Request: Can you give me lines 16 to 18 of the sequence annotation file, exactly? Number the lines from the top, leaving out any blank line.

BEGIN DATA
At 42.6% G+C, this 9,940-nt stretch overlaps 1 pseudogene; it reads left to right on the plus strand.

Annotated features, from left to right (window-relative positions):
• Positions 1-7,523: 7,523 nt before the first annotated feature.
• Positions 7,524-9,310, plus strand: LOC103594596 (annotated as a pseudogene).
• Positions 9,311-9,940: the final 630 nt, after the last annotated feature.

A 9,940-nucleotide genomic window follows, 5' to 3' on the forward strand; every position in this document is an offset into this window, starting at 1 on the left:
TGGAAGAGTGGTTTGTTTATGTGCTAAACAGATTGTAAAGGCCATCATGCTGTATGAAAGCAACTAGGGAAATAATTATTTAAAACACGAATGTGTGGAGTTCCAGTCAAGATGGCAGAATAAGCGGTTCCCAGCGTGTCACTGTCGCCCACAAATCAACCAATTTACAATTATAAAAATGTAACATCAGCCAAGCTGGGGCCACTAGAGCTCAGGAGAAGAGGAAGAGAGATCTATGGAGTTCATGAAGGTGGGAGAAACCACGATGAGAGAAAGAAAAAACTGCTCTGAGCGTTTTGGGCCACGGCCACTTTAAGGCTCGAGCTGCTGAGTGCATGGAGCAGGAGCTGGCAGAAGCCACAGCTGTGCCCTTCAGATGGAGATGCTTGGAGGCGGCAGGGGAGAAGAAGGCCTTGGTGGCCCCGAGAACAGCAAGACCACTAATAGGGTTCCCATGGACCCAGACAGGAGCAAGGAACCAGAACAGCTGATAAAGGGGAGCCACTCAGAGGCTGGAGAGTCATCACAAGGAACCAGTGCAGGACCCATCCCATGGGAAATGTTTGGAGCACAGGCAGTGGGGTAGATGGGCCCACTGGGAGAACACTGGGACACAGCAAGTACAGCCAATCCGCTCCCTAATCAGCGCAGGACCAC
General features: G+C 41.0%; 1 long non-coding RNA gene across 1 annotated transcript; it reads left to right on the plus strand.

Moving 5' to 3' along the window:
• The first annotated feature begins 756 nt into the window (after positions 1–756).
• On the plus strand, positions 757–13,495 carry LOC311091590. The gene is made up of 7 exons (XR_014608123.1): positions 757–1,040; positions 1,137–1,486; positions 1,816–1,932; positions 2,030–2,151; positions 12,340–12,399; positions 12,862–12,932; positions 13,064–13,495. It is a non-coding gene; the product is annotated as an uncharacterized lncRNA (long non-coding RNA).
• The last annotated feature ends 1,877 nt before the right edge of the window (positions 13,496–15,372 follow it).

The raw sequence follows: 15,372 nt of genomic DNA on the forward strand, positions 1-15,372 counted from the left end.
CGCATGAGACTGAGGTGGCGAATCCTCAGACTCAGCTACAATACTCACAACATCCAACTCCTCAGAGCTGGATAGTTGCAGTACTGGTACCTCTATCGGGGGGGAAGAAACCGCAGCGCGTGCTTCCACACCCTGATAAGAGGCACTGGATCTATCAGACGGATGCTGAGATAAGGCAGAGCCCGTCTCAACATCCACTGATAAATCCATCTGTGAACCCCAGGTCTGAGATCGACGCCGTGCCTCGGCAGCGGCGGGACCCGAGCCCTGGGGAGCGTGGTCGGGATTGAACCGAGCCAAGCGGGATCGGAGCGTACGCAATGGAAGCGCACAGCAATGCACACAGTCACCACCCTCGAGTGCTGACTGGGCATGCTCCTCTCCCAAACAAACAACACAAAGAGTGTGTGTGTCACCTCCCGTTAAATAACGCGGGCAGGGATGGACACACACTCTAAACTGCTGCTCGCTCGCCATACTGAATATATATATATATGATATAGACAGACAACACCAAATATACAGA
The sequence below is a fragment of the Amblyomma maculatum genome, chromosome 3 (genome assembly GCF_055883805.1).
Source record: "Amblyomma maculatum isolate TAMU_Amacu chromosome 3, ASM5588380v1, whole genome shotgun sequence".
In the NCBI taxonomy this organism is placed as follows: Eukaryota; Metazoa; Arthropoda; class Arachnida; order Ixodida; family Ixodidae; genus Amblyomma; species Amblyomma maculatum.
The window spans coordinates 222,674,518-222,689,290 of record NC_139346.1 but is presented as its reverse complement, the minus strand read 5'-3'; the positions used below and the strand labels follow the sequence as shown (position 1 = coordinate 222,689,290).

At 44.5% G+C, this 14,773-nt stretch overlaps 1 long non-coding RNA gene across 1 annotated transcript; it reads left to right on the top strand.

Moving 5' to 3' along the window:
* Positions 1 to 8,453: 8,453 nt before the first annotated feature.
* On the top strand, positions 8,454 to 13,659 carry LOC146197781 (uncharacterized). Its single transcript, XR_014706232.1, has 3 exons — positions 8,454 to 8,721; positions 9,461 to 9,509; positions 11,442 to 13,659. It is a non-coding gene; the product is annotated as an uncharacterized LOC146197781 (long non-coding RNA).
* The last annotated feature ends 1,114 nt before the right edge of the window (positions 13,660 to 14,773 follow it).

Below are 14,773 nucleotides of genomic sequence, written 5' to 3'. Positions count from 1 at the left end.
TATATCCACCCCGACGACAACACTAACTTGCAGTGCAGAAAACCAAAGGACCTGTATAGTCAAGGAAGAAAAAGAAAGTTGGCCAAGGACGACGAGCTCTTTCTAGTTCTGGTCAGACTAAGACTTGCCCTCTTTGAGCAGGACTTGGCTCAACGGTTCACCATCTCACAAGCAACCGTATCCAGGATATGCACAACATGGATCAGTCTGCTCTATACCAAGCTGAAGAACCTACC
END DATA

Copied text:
Source record: "Amblyomma maculatum isolate TAMU_Amacu chromosome 3, ASM5588380v1, whole genome shotgun sequence".
In the NCBI taxonomy this organism is placed as follows: Eukaryota; Metazoa; Arthropoda; class Arachnida; order Ixodida; family Ixodidae; genus Amblyomma; species Amblyomma maculatum.
The window spans coordinates 222,674,518-222,689,290 of record NC_139346.1 but is presented as its reverse complement, the minus strand read 5'-3'; the positions used below and the strand labels follow the sequence as shown (position 1 = coordinate 222,689,290).